– phoog
    Aug 9, 2018 at 20:39
  • In the specific case of "Am I being detained?" in the USA I believe that it is a real thing rather than a crackpot legal theory. Courts have decided in the past that someone who doesn't exercise their right to leave has waived it, despite an impression given at the time that they were not free to just walk away. Asking this question forces the police officer to resolve the ambiguity. columbuscriminaldefenseattorney.com/blog/… Nov 30, 2020 at 15:22

1 Answer 1


The German Bar Association published an article about your rights in traffic controls (Polizei­kon­trolle: Das sind Ihre Rechte, July 2018) and an article about your rights in identity checks (Was darf die Polizei bei einer Perso­nen­kon­trolle?, June 2018).

Traffic check

You do have to

  • answer questions for determining your identity (see section about identity check).
  • show the car registration document.
  • show your driving licence.
  • leave the vehicle (if asked to).
  • show the legally required equipment (medical kit etc.).

You don’t have to

  • answer questions like "Why do you think you were stopped?" or "Where are you coming from?".
  • admit a crime/offense.
  • agree to a test (breathalyser, urine, blood, pupil reaction etc.).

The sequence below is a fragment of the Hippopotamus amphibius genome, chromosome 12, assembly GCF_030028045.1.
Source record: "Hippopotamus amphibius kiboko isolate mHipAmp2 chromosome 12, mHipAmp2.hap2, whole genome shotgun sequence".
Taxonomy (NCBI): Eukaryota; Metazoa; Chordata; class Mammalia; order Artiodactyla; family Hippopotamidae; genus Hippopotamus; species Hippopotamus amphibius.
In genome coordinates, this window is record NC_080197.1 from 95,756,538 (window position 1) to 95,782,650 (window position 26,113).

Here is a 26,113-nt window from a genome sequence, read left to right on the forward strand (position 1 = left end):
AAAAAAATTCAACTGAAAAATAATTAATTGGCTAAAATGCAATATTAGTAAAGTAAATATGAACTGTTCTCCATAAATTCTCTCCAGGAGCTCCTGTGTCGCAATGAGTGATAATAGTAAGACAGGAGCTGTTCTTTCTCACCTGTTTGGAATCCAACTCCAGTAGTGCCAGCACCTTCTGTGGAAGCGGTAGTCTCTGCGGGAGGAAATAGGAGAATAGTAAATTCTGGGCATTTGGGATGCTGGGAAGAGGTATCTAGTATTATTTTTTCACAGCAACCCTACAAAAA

• let them enter or search through your vehicle (unless in the case of Gefahr im Verzug, i.e., something like exigent circumstances).

If you don’t want to answer a question, they recommend to say that you don’t want to answer.

If you don’t agree to a test, the police may bring you to a police station where they may e.g. take a blood sample.

Identity check

You do have to

  • answer questions for determining your identity, i.e.:

    • name
    • birthday
    • birthplace
    • home address
    • nationality
  • show your identity document (if carrying it with you).

You don’t have to

  • answer any other questions (e.g., where you are coming from or going to).

If you don’t answer the questions for determining your identity, the police may bring you to a police station, and/or frisk you (only allowed in certain circumstances).

  • I'd like to add that generally, if the police threatens you or forces their way, e.g. into your car, I wouldn't recommend resisting, but clearly stating that you object to this. That doesn't seem very useful, but in some situations, not speaking up can lead to you accepting their actions, with potential legal consequences. Not sure in how far this applies to the locale, perhaps someone can clarify further
    – bytepusher
    Aug 28, 2021 at 18:25
  • Just saying: Showing your driving license paper is also proof of identity, so (1) is covered by that. And with your identity, if you’re German, the police can check that you have a driving license. Driving without license is a major offence, driving without the paper is a quite minor offence.
    – gnasher729
    Aug 30, 2021 at 14:25
  • Just to add to this, just because you don't need to answer a question, that does NOT mean that you're allowed to lie!
    – Robb
    Oct 4, 2021 at 14:01
  • @Robb, there are some situations where you are allowed to lie to illegal questions. For example if you are asked whether you are pregnant during a job interview you are allowed to lie. But often the police is allowed to ask questions that you are not required to answer.
    – gnasher729
    Mar 18, 2022 at 9:49